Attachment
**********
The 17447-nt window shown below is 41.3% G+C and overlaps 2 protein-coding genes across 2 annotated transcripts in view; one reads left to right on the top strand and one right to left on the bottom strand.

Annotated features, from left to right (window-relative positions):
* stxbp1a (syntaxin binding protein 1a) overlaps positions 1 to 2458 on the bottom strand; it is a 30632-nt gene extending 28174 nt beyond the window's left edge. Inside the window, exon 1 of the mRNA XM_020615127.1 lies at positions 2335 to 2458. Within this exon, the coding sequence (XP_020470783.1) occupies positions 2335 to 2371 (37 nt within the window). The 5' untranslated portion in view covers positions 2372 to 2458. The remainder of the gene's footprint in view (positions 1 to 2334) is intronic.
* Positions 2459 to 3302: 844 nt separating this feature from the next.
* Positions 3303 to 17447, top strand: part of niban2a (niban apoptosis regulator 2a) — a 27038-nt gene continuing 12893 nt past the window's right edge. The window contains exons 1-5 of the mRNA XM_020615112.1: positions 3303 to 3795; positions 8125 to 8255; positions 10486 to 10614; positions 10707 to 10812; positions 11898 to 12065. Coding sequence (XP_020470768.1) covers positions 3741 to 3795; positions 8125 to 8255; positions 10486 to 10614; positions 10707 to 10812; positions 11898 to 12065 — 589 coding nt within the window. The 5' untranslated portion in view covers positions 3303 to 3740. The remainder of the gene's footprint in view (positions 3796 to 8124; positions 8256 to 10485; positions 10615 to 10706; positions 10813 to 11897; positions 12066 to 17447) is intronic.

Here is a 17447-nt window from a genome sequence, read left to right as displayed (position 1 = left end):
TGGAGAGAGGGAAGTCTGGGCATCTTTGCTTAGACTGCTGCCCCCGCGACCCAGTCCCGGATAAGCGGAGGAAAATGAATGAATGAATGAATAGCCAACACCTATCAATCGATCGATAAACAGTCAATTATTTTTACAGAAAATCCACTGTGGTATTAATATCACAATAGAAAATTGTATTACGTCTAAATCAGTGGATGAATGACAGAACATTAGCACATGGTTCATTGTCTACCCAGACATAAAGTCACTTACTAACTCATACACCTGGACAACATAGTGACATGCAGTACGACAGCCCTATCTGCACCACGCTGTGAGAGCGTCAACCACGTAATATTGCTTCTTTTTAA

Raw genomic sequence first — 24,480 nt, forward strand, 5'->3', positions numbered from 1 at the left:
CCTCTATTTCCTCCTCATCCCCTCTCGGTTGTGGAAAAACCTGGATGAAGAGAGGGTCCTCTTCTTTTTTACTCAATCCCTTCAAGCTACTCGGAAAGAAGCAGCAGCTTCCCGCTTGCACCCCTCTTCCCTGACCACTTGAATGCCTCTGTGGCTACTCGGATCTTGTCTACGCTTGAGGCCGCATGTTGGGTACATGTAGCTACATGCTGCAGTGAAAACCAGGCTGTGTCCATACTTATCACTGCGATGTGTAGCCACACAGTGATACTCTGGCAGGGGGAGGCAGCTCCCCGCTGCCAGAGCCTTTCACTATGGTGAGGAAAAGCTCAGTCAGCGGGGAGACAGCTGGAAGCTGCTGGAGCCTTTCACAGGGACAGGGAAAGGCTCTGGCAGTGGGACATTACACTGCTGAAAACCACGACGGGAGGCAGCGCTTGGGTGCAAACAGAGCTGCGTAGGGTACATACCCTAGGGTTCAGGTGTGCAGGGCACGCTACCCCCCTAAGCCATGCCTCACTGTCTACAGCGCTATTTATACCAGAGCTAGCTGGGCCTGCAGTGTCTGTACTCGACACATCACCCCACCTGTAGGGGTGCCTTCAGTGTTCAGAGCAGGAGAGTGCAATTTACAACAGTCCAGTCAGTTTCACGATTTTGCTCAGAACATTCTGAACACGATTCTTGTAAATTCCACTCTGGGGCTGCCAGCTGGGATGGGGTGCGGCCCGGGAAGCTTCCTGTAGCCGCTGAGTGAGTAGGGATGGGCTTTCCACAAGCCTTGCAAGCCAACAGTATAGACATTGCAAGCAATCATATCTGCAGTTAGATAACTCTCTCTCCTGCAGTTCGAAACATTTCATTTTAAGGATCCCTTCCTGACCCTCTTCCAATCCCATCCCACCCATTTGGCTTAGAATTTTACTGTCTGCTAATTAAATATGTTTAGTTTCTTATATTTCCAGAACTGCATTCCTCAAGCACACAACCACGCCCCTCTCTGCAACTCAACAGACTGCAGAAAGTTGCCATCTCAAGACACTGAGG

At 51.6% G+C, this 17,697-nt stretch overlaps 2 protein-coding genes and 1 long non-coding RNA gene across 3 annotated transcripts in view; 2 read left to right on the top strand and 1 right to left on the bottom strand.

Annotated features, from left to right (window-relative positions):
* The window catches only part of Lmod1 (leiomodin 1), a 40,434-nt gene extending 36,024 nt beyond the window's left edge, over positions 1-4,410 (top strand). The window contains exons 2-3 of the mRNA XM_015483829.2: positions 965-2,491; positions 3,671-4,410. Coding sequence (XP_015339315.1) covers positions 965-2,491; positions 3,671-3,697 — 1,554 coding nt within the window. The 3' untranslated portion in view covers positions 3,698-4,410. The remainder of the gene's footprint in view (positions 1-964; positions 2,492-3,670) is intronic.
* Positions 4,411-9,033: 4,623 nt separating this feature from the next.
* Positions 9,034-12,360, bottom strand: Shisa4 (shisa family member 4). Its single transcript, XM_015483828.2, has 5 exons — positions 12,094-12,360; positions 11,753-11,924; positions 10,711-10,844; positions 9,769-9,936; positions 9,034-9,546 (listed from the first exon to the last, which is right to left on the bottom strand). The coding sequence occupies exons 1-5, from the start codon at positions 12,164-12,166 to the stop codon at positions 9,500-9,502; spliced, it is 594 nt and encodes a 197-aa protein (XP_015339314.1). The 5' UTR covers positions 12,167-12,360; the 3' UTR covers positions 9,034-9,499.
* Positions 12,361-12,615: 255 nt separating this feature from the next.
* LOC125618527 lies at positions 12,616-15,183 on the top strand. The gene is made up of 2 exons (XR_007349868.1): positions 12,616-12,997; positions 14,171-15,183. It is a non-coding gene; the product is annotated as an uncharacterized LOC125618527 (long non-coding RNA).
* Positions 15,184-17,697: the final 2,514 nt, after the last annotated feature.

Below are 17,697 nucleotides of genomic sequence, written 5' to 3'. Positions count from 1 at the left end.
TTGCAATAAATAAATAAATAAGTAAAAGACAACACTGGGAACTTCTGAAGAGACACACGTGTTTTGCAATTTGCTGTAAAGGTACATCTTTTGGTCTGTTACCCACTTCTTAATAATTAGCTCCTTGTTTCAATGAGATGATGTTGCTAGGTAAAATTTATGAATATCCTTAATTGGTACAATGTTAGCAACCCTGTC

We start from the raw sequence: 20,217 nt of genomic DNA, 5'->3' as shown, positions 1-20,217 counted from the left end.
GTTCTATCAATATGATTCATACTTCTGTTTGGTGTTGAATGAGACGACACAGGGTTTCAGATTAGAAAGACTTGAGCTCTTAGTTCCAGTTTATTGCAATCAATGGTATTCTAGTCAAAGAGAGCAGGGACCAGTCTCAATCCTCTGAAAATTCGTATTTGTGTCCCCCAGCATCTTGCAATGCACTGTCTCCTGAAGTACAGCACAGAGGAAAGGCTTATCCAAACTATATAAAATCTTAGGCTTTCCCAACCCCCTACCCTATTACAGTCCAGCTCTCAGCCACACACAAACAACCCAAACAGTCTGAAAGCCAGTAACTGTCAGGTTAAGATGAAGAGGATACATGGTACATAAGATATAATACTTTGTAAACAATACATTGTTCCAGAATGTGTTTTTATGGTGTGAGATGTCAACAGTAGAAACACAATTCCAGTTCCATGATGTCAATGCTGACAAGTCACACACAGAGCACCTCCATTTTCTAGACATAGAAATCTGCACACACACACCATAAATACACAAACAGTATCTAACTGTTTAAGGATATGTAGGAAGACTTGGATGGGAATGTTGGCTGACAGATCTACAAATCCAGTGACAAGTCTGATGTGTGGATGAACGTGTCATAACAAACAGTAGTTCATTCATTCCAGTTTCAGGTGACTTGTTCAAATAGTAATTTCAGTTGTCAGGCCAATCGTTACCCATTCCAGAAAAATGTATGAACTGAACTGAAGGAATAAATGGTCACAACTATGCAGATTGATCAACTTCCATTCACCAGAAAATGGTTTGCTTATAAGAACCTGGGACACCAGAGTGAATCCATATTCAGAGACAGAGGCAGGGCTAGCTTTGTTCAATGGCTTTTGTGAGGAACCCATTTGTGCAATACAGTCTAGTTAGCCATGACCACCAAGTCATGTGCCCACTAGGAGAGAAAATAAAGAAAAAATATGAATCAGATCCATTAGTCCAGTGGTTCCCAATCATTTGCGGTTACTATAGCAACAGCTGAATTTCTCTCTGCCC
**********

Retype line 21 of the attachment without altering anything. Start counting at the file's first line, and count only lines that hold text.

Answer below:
GTTCTATCAATATGATTCATACTTCTGTTTGGTGTTGAATGAGACGACACAGGGTTTCAGATTAGAAAGACTTGAGCTCTTAGTTCCAGTTTATTGCAATCAATGGTATTCTAGTCAAAGAGAGCAGGGACCAGTCTCAATCCTCTGAAAATTCGTATTTGTGTCCCCCAGCATCTTGCAATGCACTGTCTCCTGAAGTACAGCACAGAGGAAAGGCTTATCCAAACTATATAAAATCTTAGGCTTTCCCAACCCCCTACCCTATTACAGTCCAGCTCTCAGCCACACACAAACAACCCAAACAGTCTGAAAGCCAGTAACTGTCAGGTTAAGATGAAGAGGATACATGGTACATAAGATATAATACTTTGTAAACAATACATTGTTCCAGAATGTGTTTTTATGGTGTGAGATGTCAACAGTAGAAACACAATTCCAGTTCCATGATGTCAATGCTGACAAGTCACACACAGAGCACCTCCATTTTCTAGACATAGAAATCTGCACACACACACCATAAATACACAAACAGTATCTAACTGTTTAAGGATATGTAGGAAGACTTGGATGGGAATGTTGGCTGACAGATCTACAAATCCAGTGACAAGTCTGATGTGTGGATGAACGTGTCATAACAAACAGTAGTTCATTCATTCCAGTTTCAGGTGACTTGTTCAAATAGTAATTTCAGTTGTCAGGCCAATCGTTACCCATTCCAGAAAAATGTATGAACTGAACTGAAGGAATAAATGGTCACAACTATGCAGATTGATCAACTTCCATTCACCAGAAAATGGTTTGCTTATAAGAACCTGGGACACCAGAGTGAATCCATATTCAGAGACAGAGGCAGGGCTAGCTTTGTTCAATGGCTTTTGTGAGGAACCCATTTGTGCAATACAGTCTAGTTAGCCATGACCACCAAGTCATGTGCCCACTAGGAGAGAAAATAAAGAAAAAATATGAATCAGATCCATTAGTCCAGTGGTTCCCAATCATTTGCGGTTACTATAGCAACAGCTGAATTTCTCTCTGCCC